The easing tension between North and South Korea is expected to bolster tourism numbers into both nations, with Vietnam, Canada and Japan leading the tourism revival, alongside the Chinese market which last year took a hit amid souring diplomatic relations.
Speaking to TTG Asia at the Korean Tourism Organisation’s (KTO) MICE Roadshow last week, Yoon Seung Hwan, its director of Singapore office, said that the impression of North Korea as a safe destination is “getting better”.
He added that riding on the popularity of the recent Pyeongchang Winter Olympic Games, KTO is also promoting the Gangwon region as an outdoor destination.
“Singaporeans like to ski in (South) Korea, and we’ve had a lot more facilities and winter sports activities since the Pyeongchang Olympic Games, so we can introduce complementary activities other than skiing and develop more unique experiences using these new facilities,” Yoon explained.
Indeed, ForwardKeys figures show that the Winter Olympics has boosted tourism in South Korea, which also saw a rebound from the Chinese market.
Last year when Beijing objected to the stationing of US Thaad missiles in South Korea, China’s government took action by discouraging group travel to the country; consequently, 84 per cent of Chinese arrivals are now independent travellers, compared to 35 per cent a year ago.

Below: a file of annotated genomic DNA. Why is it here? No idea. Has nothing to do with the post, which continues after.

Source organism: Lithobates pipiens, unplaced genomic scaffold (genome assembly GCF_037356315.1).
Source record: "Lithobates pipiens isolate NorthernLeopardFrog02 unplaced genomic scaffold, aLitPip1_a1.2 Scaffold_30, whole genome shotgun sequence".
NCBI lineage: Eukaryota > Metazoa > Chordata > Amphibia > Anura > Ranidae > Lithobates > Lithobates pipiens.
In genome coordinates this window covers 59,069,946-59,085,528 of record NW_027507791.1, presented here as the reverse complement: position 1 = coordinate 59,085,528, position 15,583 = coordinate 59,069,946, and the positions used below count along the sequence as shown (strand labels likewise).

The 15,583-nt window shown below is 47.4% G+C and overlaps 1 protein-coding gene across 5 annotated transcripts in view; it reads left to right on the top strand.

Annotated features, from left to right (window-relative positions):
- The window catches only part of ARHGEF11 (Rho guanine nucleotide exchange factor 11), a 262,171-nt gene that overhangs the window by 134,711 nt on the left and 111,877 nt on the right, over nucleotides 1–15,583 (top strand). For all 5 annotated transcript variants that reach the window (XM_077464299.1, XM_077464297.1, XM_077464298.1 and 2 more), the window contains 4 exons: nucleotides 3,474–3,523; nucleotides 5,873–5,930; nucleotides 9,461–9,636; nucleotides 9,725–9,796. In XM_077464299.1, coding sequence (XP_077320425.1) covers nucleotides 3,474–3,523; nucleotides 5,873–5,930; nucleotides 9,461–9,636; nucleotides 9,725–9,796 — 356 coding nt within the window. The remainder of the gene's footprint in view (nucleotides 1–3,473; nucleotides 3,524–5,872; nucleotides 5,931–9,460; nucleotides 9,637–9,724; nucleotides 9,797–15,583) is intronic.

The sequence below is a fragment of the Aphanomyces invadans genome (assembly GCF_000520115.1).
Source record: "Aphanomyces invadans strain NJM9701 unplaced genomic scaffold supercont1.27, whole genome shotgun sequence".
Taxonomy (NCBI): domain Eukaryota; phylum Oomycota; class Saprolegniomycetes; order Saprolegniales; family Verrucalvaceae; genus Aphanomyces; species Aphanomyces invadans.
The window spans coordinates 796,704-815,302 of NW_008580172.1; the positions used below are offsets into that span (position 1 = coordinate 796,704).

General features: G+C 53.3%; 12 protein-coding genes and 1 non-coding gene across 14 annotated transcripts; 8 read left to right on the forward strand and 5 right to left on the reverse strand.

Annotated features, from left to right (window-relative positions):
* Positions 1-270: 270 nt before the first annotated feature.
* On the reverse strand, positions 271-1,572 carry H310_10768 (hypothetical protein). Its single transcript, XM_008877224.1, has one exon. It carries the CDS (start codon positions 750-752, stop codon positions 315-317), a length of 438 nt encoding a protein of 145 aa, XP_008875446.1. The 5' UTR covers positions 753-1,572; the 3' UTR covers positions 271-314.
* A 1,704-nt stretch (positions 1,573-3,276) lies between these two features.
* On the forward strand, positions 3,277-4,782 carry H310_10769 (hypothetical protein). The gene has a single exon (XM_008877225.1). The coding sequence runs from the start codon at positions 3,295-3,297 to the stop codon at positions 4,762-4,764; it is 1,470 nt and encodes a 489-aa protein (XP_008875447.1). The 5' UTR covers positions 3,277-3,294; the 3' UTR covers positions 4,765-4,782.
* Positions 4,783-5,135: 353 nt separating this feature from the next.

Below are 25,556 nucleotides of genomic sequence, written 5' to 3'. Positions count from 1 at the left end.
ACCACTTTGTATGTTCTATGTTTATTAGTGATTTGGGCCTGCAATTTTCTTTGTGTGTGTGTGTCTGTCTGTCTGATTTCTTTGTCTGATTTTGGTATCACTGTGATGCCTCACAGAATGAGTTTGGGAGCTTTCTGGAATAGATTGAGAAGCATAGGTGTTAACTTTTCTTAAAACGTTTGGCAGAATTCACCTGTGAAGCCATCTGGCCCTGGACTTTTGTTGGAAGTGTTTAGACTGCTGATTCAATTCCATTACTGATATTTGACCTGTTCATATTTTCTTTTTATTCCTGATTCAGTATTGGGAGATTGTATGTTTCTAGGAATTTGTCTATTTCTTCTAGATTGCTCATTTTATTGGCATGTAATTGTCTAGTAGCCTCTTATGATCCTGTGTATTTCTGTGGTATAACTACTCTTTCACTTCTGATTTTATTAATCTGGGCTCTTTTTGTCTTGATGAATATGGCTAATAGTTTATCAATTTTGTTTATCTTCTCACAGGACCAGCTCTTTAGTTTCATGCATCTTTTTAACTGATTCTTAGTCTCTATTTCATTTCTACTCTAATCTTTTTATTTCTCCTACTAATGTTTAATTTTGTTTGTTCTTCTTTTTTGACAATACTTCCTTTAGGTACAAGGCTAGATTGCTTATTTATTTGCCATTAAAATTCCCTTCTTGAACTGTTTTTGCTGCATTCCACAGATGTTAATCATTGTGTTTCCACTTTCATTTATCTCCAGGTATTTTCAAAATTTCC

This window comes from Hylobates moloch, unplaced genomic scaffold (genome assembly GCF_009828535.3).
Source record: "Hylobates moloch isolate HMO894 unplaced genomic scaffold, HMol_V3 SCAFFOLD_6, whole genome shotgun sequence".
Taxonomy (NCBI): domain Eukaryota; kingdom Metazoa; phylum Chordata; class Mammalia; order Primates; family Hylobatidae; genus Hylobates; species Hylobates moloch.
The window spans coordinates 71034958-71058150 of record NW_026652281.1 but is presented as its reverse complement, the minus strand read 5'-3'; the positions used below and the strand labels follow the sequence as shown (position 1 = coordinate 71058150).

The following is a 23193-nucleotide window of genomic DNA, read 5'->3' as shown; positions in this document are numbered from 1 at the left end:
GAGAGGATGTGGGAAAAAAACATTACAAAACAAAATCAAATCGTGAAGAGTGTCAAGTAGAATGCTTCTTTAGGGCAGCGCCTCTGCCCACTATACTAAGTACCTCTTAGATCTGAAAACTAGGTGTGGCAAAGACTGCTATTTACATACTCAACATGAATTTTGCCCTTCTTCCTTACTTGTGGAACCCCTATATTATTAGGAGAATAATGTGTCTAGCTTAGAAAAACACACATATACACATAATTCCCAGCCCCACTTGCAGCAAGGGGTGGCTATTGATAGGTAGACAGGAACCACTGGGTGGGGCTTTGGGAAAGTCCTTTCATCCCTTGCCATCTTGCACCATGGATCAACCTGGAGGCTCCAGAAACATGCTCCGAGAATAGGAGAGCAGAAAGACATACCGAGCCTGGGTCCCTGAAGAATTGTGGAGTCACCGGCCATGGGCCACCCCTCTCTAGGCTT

During the period of the Winter Olympics, arrivals were up 13.7 per cent, with Vietnam seeing an unprecedented 635.4 per cent increase, due to improved air connectivity, a visa waiver during the Olympics and the Vietnamese New Year.
The data further shows other big arrival increases came from China’s FIT segment, Hong Kong, the US and Canada.
The Olympics boost was sustained, as March and April registered double-digit growth. Bookings for May, June and July are 8.5 per cent further ahead than they were at the equivalent time last year.
Meanwhile, Ding Xianqin, owner of Heartlink Holidays, shared that despite political tensions and even before the Olympics, her clients have been “very interested” in South Korea, but are often concerned about the high cost.
This leaves her agency the responsibility of finding higher value experiences in the destination, she said.